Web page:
Celebrating 75 years of American...rap music?

"Listen close, I don't want you to miss
none of this here story, 'cause it goes like this..."

Yeah, yeah, KRS-One. The Bronx may be the birthplace of hip-hop music, but some of its precious "blueprint" appears to have come from the rugged suburbs of Virginia. That's right, Virginia. It was in the Norfolk suburb of Berkley that the gospel music act known as the Golden Gate Quartet was formed in the 'durrty' 1930s. Negro spirituals were this crew's specialty, but they were famously known for rocking the mic with a trademark brand of toe-tapping gospel, marinated in the secular styles of jazz, blues, pop and rap -- decades before rap even had a name! And to my ears, the Golden Gate Quartet's 1937 cover/remix of the Arthur Collin's song "Preacher and the Bear" seems to be one of the earliest and best examples on wax of a familiar sound that would come to revolutionize music four decades later, with the release of Sugar Hill Gang's "Rapper's Delight." Yowza! Talk about old school.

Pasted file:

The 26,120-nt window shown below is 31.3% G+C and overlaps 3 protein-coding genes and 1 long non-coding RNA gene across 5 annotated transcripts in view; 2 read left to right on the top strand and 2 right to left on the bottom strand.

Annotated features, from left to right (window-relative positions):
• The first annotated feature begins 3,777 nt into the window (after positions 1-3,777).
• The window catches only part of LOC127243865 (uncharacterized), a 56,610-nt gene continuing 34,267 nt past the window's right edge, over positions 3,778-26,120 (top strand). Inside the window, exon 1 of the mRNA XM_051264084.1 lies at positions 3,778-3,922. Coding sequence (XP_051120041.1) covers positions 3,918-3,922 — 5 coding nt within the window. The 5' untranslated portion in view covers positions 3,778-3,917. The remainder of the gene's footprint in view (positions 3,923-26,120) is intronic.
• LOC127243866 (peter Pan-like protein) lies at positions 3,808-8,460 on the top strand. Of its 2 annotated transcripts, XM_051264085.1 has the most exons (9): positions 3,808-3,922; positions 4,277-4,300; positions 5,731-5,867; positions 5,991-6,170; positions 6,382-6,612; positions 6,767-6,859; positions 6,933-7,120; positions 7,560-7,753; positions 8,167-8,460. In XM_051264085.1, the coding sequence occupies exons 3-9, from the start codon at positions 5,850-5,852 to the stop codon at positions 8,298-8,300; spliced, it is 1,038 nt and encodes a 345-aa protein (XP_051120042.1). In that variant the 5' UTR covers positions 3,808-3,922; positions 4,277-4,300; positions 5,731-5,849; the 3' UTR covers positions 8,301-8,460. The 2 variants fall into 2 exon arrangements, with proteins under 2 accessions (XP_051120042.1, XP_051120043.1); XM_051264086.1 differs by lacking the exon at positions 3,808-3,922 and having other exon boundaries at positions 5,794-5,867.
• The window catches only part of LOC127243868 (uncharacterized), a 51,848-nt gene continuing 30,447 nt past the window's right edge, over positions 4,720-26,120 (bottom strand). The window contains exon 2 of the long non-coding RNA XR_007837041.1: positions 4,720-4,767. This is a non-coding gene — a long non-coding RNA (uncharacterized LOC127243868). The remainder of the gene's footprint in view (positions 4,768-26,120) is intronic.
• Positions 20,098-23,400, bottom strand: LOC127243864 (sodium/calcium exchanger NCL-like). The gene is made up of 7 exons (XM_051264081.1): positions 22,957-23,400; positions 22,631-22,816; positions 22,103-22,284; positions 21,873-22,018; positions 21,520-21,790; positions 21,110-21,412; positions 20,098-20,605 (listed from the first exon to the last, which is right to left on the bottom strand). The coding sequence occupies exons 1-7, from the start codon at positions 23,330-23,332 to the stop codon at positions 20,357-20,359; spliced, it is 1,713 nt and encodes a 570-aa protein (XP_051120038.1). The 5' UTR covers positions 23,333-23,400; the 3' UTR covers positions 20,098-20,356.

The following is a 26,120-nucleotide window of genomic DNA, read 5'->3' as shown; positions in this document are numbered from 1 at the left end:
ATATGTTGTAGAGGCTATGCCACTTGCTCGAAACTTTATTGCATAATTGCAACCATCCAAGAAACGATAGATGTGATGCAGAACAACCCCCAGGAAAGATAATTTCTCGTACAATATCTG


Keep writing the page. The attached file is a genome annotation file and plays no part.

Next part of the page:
Submitted for your approval ... "Preacher and the Bear."

[Press-N-Play®] Golden Gate Quartet – Preacher and the Bear
[Press-N-Play®] Golden Gate Quartet – Mockingbird

Shout outs to Word Is Bond for the heads-up, and to the ever reliable Archive.org for an even better version of this song, as well as others by the Golden Gate Quartet.

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